What to Avoid During your Home Purchase
With the thrill that comes with an accepted offer and a "yes" from the lender, some homebuyers make the mistake of carrying their enthusiasm straight to the mall or appliance store. There still remain a few major hurdles to jump before the keys are handed over. We have listed some actions below you will want to avoid when waiting for your loan to close.
Don't overspend on big-ticket items Although you will be listing ways to turn your new house into a castle, try to stay away from big ticket purchases like appliances, electronics, or furniture. We also recommend that you stay away from vacations and vehicle purchases until the closing of your loan. Using plastic to buy new living room furniture could compromise your loan process by distorting your numbers. Using cash to purchase big items can also create a problem: many banks look at your cash reserve when approving your mortgage.
Don't go on a job search. Your recent work history should show stability. Getting a new job may not compromise your ability to qualify for a loan - especially if you are getting a better salary. But in some cases, getting a new job during the loan approval process might raise concern and stymie your approval.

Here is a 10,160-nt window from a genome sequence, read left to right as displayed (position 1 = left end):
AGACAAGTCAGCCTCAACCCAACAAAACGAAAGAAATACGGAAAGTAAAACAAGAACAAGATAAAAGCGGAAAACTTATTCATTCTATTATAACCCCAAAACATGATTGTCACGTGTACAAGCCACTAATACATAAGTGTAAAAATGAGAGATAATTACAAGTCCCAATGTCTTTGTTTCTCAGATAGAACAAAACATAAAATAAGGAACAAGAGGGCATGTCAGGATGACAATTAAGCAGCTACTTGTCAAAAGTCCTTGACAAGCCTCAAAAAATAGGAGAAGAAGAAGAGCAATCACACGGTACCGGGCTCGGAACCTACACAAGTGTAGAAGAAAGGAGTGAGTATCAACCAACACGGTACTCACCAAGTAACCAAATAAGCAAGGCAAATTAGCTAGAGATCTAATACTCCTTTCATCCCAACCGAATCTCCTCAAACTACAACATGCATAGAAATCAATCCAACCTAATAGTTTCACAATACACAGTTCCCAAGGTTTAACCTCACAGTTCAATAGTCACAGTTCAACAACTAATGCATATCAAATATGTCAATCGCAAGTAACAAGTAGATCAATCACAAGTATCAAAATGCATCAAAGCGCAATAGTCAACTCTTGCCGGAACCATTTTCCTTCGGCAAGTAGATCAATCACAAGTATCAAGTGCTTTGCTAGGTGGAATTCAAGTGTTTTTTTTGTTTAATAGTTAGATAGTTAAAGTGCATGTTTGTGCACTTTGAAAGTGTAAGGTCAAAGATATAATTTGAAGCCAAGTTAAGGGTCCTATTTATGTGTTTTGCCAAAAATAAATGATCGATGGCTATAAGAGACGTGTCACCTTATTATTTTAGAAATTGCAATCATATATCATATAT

Don't change banks or move money around in your accounts. As the lender considers your loan package, you will probably be instructed to submit bank statements for recent months on your saving and checking accounts, money market funds and other liquid assets. In order to detect fraud, lenders will need clear documentation of how you earn your money and where any additional funds come from. Switching banks or moving funds to another account - even if its only to pool funds - might hinder the documentation of your accounts.
Don't give cash directly to your seller (usually in cases of "for sale by owner") to be considered a "good faith" deposit. As a rule, your good faith deposit is yours, not the seller's until the sale is final. Although some FSBO sellers might not realize this, the good faith funds should be used for the buyer's closing expenses. Get an attorney or other neutral party who can hang on to the money or put it in a trust account until closing. The final disposition of earnest funds, in the case of a failed transaction, should be indicated in the contract with the seller.
At Brimor Mortgage, we answer questions about this process every day. Call us at 949-544-4908.
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